U.S. Dollar Multi-Year Upcycle is "at a Crossroads" – Julius Baer Techs

- Dollar's multi-year rally being questioned
- Julius Baer technical analyst says expect bulls to win out
- But traders should tighten stops in event of a breakdown

US Dollar

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New technical analysis of the U.S. Dollar shows the currency is at a crossroads where a long-term period of appreciation could be about to either flip over, or resume.

Charts show the U.S. Dollar Index - a measure of broad U.S. Dollar strength based on its performance against a basket of currencies - has been in a tight range since the third quarter of 2019, stuck between major support and resistance levels according to analysis from Swiss investment bank Julius Baer.

But, a new trend is likely to start as the Dollar story continues to evolve,

"The U.S. dollar is at a crossroads," says Mensur Pocinci, Head of Technical Analysis for Julius Baer. "The currency has been flat since Q1 2015, during which time it has made three attempts to start a new trend and failed. Now, after five years of flat performance, a new long-term trend is likely to start. As seen on the chart below, prices are stuck between the downtrend from 2011 and the uptrend from 2014."

US Dollar

"At the same time, a long-term momentum is bottoming. Thus, if the U.S. Dollar is still in a secular bull market, then it will avoid falling below the lows of Q1 2020 and will now prepare a breakout to the upside," says Pocinci.

The U.S. Dollar first entered a multi-year cycle of appreciation back in 2008, a time characterised by financial and economic crisis, and analysts are beginning to question whether the latest crisis caused by covid-19 will have the ability to start a new cyclical trend - be it higher or lower.

Long term uptrend

"The U.S. Dollar is at a crossroads – a new trend is likely to start – we give the bull the benefit of the doubt but tighten stops on longs," says Pocini. Nevertheless, Julius Baer say they remain open-minded about the next big trend in the U.S. Dollar and prefer to tighten stops on remaining U.S. Dollar long positions (EUR/USD at 1.1450 and USD/CHF at 0.92).

"A decline of the U.S. Dollar below these levels would add to the evidence that the currency has seen a long-term peak," says Pocinci.

The Euro-to-Dollar exchange rate is currently quoted at 1.1247 following a recovery from March lows towards 1.06. The Pound-to-Dollar exchange rate is meanwhile quoted at 1.2268, having been as low as 1.1448 in March.

For the Dollar to enter a new multi-year bout of appreciation it will need to make progress and break new ground against the Euro and Pound, on that note we observe that the Euro-Dollar exchange rate is incredibly resistant to declines below 1.08 while the same can be said for Pound-Dollar at 1.20.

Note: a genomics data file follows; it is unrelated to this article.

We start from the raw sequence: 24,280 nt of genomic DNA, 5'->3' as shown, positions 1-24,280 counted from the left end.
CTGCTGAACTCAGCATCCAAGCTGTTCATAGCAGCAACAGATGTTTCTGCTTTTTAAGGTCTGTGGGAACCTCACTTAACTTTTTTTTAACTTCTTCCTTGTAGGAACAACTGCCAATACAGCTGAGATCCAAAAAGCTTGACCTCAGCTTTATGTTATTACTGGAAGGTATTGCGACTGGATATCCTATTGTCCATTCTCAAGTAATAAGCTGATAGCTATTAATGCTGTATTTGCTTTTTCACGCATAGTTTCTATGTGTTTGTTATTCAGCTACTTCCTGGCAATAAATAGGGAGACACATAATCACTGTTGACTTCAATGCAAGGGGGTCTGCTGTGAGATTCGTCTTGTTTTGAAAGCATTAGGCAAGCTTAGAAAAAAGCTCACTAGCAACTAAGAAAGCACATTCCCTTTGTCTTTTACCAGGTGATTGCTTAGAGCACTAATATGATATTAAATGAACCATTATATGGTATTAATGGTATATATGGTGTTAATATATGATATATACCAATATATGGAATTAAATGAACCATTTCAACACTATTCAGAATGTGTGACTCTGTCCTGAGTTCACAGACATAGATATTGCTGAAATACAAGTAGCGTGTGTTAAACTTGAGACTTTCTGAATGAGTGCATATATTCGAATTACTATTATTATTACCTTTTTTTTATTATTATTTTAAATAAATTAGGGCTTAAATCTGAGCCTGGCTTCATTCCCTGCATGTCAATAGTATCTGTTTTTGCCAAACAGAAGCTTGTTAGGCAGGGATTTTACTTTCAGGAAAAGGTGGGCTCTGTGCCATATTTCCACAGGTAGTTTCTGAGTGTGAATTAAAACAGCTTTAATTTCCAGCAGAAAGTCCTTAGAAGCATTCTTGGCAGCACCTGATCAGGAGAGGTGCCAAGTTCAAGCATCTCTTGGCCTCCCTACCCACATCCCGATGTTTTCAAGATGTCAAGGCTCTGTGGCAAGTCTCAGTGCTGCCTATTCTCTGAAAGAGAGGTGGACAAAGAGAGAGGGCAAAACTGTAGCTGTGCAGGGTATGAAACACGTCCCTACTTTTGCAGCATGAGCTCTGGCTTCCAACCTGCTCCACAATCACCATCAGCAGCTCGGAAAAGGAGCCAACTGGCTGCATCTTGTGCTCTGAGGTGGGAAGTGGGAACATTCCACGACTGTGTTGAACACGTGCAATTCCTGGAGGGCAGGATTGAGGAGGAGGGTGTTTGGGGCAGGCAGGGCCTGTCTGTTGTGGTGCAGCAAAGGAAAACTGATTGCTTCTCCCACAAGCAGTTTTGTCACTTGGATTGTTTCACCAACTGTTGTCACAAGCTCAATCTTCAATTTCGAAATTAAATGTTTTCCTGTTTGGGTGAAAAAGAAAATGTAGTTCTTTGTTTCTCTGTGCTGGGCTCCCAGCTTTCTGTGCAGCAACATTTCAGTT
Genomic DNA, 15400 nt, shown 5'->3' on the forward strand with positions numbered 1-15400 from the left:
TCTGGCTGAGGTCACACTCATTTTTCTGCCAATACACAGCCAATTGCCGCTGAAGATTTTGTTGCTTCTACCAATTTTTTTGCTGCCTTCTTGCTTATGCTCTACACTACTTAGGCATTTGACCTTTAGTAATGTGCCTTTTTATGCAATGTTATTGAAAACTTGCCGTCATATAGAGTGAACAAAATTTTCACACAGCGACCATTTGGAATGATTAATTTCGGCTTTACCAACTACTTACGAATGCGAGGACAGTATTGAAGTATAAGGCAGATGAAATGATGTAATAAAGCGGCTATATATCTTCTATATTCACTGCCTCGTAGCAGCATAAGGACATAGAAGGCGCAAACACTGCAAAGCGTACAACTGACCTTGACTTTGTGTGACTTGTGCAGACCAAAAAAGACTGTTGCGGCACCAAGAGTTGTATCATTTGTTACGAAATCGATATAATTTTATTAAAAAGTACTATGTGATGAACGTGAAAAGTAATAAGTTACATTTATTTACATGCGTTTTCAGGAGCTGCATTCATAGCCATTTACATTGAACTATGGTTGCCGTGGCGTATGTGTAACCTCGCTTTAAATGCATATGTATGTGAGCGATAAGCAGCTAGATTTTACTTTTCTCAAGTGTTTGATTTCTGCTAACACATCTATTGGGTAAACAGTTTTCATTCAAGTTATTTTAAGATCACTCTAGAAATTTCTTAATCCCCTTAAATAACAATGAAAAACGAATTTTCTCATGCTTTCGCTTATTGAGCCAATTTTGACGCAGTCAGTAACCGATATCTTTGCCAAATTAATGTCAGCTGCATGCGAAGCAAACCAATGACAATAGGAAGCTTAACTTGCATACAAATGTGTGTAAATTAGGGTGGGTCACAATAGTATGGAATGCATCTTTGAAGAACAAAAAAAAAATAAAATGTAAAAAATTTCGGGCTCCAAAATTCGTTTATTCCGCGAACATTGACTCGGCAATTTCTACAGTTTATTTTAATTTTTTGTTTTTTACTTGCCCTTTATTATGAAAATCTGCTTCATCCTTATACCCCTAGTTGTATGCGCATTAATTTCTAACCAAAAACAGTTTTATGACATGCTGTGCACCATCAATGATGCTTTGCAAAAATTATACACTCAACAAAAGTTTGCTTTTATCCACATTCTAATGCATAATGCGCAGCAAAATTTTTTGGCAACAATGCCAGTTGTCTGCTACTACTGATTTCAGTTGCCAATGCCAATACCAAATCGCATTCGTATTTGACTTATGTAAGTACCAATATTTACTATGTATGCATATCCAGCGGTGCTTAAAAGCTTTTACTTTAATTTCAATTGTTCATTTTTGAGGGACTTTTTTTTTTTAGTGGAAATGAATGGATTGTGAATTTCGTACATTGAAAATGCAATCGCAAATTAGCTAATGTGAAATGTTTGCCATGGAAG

The technical breathing room is therefore limited, and besides, the fundamental picture does not support the thesis of a renewed uptrend.

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Analysts at Société Générale - the French-based multi-national investment bank and lender - say the outperformance of the U.S. economy relative to the rest of the world allowed the U.S. to attract global capital from investors looking to maximise returns.

But the coronacrisis and other factors mean that outperformance is no longer guaranteed and this leaves the U.S. Dollar exposed to capital outflows in a cycle where the rest of the world sees superior growth rates.

"In 2018/2019, U.S. GDP growth was 1% faster than in the eurozone, and US economic outperformance sent the dollar higher. The near term is even less clear than usual due to the COVID-19 pandemic, but as the world tries to get back to some kind of normal, we think the tables will turn: the eurozone will grow faster than the U.S., which continues to struggle with an earnings downtrend that was evident before the virus struck," says Kit Juckes, Global Head of FX Strategy at Société Générale.

The Dollar is still prone to bouts of appreciation, particularly when investors get cold feet over the current recovery in stocks and commodities as the world continues to grapple with rising cases of covid-19 will the U.S. continues to see cases shoot up in an apparent second wave of infections.

However, Mark Haefele, Chief Investment Officer Global Wealth Management at UBS AG says "we believe any dollar rally is likely to be short-lived."

Despite a recent rise in the Dollar Index, it remains 5% lower since its peak in mid-March, "and we expect this depreciation to continue for several reasons," says Haefele.

UBS see safe-haven flows into the U.S. Dollar reversing while the interest rate advantage that had previously supported the U.S. Dollar has also been eroded by monetary easing from the Federal Reserve, which has been more aggressive than its central bank peers.

"The U.S. could also be impacted by political uncertainty ahead of the November presidential race," adds Haefele. "We think investors should position for a weaker U.S. currency, a trend that appears to be already underway."

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